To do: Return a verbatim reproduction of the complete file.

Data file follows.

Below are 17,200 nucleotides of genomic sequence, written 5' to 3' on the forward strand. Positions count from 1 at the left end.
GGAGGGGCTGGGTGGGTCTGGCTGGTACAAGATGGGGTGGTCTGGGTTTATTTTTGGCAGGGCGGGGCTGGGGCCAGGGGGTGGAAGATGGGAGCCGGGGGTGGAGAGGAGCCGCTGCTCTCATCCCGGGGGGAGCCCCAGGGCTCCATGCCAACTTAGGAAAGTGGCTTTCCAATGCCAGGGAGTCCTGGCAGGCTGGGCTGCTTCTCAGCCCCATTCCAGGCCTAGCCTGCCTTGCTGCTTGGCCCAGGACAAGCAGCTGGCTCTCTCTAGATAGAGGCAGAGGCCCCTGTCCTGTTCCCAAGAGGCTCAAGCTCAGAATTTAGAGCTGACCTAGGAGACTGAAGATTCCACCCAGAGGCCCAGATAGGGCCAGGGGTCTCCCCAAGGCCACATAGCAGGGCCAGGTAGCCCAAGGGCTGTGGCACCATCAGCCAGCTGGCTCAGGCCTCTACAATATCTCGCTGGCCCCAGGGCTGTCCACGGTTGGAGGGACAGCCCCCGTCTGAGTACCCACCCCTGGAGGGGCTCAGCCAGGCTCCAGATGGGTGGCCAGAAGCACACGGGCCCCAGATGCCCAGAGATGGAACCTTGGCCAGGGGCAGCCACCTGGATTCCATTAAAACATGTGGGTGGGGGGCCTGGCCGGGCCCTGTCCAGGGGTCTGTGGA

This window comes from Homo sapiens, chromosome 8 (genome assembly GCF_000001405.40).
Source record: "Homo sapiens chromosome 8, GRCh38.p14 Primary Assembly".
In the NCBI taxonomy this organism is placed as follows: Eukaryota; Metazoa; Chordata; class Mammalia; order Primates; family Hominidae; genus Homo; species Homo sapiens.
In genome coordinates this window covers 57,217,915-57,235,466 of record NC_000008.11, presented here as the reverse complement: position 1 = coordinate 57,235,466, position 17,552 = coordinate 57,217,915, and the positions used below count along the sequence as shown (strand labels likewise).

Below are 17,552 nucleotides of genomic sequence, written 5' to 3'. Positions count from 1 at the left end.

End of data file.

Below are 17,200 nucleotides of genomic sequence, written 5' to 3' on the forward strand. Positions count from 1 at the left end.
GGAGGGGCTGGGTGGGTCTGGCTGGTACAAGATGGGGTGGTCTGGGTTTATTTTTGGCAGGGCGGGGCTGGGGCCAGGGGGTGGAAGATGGGAGCCGGGGGTGGAGAGGAGCCGCTGCTCTCATCCCGGGGGGAGCCCCAGGGCTCCATGCCAACTTAGGAAAGTGGCTTTCCAATGCCAGGGAGTCCTGGCAGGCTGGGCTGCTTCTCAGCCCCATTCCAGGCCTAGCCTGCCTTGCTGCTTGGCCCAGGACAAGCAGCTGGCTCTCTCTAGATAGAGGCAGAGGCCCCTGTCCTGTTCCCAAGAGGCTCAAGCTCAGAATTTAGAGCTGACCTAGGAGACTGAAGATTCCACCCAGAGGCCCAGATAGGGCCAGGGGTCTCCCCAAGGCCACATAGCAGGGCCAGGTAGCCCAAGGGCTGTGGCACCATCAGCCAGCTGGCTCAGGCCTCTACAATATCTCGCTGGCCCCAGGGCTGTCCACGGTTGGAGGGACAGCCCCCGTCTGAGTACCCACCCCTGGAGGGGCTCAGCCAGGCTCCAGATGGGTGGCCAGAAGCACACGGGCCCCAGATGCCCAGAGATGGAACCTTGGCCAGGGGCAGCCACCTGGATTCCATTAAAACATGTGGGTGGGGGGCCTGGCCGGGCCCTGTCCAGGGGTCTGTGGA

This window comes from Homo sapiens, chromosome 8 (genome assembly GCF_000001405.40).
Source record: "Homo sapiens chromosome 8, GRCh38.p14 Primary Assembly".
In the NCBI taxonomy this organism is placed as follows: Eukaryota; Metazoa; Chordata; class Mammalia; order Primates; family Hominidae; genus Homo; species Homo sapiens.
In genome coordinates this window covers 57,217,915-57,235,466 of record NC_000008.11, presented here as the reverse complement: position 1 = coordinate 57,235,466, position 17,552 = coordinate 57,217,915, and the positions used below count along the sequence as shown (strand labels likewise).

Below are 17,552 nucleotides of genomic sequence, written 5' to 3'. Positions count from 1 at the left end.